A gift deed is a valid mode of transferring a property, provided it is duly executed and the transferor is the absolute legal owner and there are no orders of court or any competent authority which prevents such transfer
Is gift deed enough to transfer my grandfather’s property to my father?
A gift deed is a valid mode of transferring a property, provided it is duly executed and the transferor is the absolute legal owner and there are no orders of court or any competent authority which prevents such transfer. Such a gift deed shall further record that the gift is duly accepted by your father and your father is put in possession of the property. A gift deed takes effect only upon the payment of requisite stamp duty, and after getting the same registered with the sub-registrar of assurances.
I am buying a resale flat, but due to covid-19 the owner is not able to come from Dubai, so he is sending the power of attorney (PoA) of his mother, who is the second owner of the flat. Can we do the registration with the PoA?
—Name withheld on request
It is important that the PoA is drafted in a manner where it clearly authorizes the PoA holder to execute and register the sale deed. The PoA must also specify if the mother can receive the entire consideration or as per her entitlement.
In your case, as the PoA is made in Dubai, the same will have to be executed before the Indian embassy or consulate for requisite attestation with minimum two witnesses to the execution of the same. The PoA needs to be stamped within three months from the date of its receipt in India.
Such a PoA, when presented for registration in India is a compulsorily registrable document under the Indian Registration Act, 1908. Only a duly registered PoA is considered valid for sale of an immovable property in India.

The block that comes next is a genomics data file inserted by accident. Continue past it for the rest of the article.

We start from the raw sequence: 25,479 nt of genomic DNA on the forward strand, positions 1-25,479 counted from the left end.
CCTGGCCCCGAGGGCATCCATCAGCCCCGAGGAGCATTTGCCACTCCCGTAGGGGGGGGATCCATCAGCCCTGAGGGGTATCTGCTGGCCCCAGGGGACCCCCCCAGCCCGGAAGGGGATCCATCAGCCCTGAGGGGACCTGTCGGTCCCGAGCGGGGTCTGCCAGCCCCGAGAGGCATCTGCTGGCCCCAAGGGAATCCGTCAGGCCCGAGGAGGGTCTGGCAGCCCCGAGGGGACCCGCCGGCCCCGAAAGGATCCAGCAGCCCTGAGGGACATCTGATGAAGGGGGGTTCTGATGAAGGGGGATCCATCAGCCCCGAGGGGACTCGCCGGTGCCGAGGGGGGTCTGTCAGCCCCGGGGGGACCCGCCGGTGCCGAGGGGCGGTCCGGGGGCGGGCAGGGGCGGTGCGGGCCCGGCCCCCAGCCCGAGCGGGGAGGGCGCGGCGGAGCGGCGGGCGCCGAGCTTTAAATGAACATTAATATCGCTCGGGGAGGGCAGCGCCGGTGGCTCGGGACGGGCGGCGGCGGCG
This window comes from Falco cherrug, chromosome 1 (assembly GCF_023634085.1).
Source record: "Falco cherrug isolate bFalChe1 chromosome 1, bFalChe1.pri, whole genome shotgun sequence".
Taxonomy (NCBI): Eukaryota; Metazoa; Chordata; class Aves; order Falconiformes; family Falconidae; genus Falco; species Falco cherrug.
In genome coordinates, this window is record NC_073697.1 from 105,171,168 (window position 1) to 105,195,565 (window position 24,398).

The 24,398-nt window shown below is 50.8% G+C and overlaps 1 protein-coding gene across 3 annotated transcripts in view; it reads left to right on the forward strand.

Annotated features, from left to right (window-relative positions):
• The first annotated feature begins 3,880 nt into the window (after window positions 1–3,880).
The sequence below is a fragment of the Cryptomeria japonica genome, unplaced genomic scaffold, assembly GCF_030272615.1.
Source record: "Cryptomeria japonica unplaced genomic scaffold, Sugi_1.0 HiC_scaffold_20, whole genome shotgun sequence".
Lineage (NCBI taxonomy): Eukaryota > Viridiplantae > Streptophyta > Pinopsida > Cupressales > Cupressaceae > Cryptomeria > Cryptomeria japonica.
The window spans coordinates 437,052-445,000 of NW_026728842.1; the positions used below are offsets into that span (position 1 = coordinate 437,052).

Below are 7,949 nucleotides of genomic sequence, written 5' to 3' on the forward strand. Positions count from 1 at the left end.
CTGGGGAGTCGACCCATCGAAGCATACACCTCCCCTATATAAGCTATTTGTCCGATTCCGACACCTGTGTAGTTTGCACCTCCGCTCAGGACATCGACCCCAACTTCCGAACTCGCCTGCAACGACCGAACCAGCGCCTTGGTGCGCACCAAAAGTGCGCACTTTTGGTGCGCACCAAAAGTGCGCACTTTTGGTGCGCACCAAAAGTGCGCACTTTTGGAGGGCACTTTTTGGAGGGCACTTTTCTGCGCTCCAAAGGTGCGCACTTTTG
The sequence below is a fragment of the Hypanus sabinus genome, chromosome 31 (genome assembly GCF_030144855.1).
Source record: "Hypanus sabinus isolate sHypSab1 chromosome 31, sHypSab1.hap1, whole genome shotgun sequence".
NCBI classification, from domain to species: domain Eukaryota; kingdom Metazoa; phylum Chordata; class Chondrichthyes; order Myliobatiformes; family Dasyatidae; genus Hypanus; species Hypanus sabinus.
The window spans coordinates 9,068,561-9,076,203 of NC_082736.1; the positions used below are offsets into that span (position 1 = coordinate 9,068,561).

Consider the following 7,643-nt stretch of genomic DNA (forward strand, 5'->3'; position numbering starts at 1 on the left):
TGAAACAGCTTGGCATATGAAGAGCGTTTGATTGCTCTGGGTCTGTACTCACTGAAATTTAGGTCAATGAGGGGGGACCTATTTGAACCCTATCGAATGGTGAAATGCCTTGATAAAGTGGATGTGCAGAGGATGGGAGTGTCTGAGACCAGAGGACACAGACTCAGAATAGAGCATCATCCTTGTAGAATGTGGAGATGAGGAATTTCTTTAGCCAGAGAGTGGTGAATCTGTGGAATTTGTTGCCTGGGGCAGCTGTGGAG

What is the difference between holding properties as joint tenants and holding as tenants-in-common? Are these terms used for owned or rented out properties?
The terms, joint tenants and tenants-in-common, are used for determining the type of ownership of the holder of the property. When there are co-owners in an immovable property, the ownership can either be on joint tenancy or tenancy-in-common basis, which depends on the terms in the purchase deed or any valid transfer document.
In tenancy-in-common, the owners may have different ownership interests which can be obtained at different times, whereas under joint tenancy, the owners generally obtain equal shares in the property under the same deed at the same time.
Under tenants-in-common, upon the death of one of the tenants, the interest in the property will devolve according to the Will of the deceased or as per the succession laws. While, under joint tenancy, the interest of a deceased owner or holder is transferred to the surviving owners.
Aradhana Bhansali is partner, Rajani Associates. Queries at email@example.com
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